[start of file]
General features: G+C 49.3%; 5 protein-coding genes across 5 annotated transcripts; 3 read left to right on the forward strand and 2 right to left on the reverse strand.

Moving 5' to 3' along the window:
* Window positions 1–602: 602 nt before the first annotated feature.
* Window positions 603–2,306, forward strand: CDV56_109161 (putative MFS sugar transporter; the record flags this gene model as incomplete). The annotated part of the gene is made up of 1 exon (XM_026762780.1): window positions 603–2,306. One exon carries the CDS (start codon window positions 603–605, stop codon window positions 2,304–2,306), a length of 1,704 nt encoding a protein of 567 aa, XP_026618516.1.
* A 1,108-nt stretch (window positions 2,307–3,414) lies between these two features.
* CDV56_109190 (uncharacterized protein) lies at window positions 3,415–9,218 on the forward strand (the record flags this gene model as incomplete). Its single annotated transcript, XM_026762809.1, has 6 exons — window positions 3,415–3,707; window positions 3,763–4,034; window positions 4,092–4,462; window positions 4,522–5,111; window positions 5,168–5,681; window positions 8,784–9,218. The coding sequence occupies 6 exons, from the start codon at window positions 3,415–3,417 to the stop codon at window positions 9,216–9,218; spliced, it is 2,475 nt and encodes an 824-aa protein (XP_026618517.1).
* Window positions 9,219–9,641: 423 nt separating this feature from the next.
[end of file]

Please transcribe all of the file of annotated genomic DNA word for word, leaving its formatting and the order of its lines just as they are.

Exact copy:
General features: G+C 49.3%; 5 protein-coding genes across 5 annotated transcripts; 3 read left to right on the forward strand and 2 right to left on the reverse strand.

Moving 5' to 3' along the window:
* Window positions 1–602: 602 nt before the first annotated feature.
* Window positions 603–2,306, forward strand: CDV56_109161 (putative MFS sugar transporter; the record flags this gene model as incomplete). The annotated part of the gene is made up of 1 exon (XM_026762780.1): window positions 603–2,306. One exon carries the CDS (start codon window positions 603–605, stop codon window positions 2,304–2,306), a length of 1,704 nt encoding a protein of 567 aa, XP_026618516.1.
* A 1,108-nt stretch (window positions 2,307–3,414) lies between these two features.
* CDV56_109190 (uncharacterized protein) lies at window positions 3,415–9,218 on the forward strand (the record flags this gene model as incomplete). Its single annotated transcript, XM_026762809.1, has 6 exons — window positions 3,415–3,707; window positions 3,763–4,034; window positions 4,092–4,462; window positions 4,522–5,111; window positions 5,168–5,681; window positions 8,784–9,218. The coding sequence occupies 6 exons, from the start codon at window positions 3,415–3,417 to the stop codon at window positions 9,216–9,218; spliced, it is 2,475 nt and encodes an 824-aa protein (XP_026618517.1).
* Window positions 9,219–9,641: 423 nt separating this feature from the next.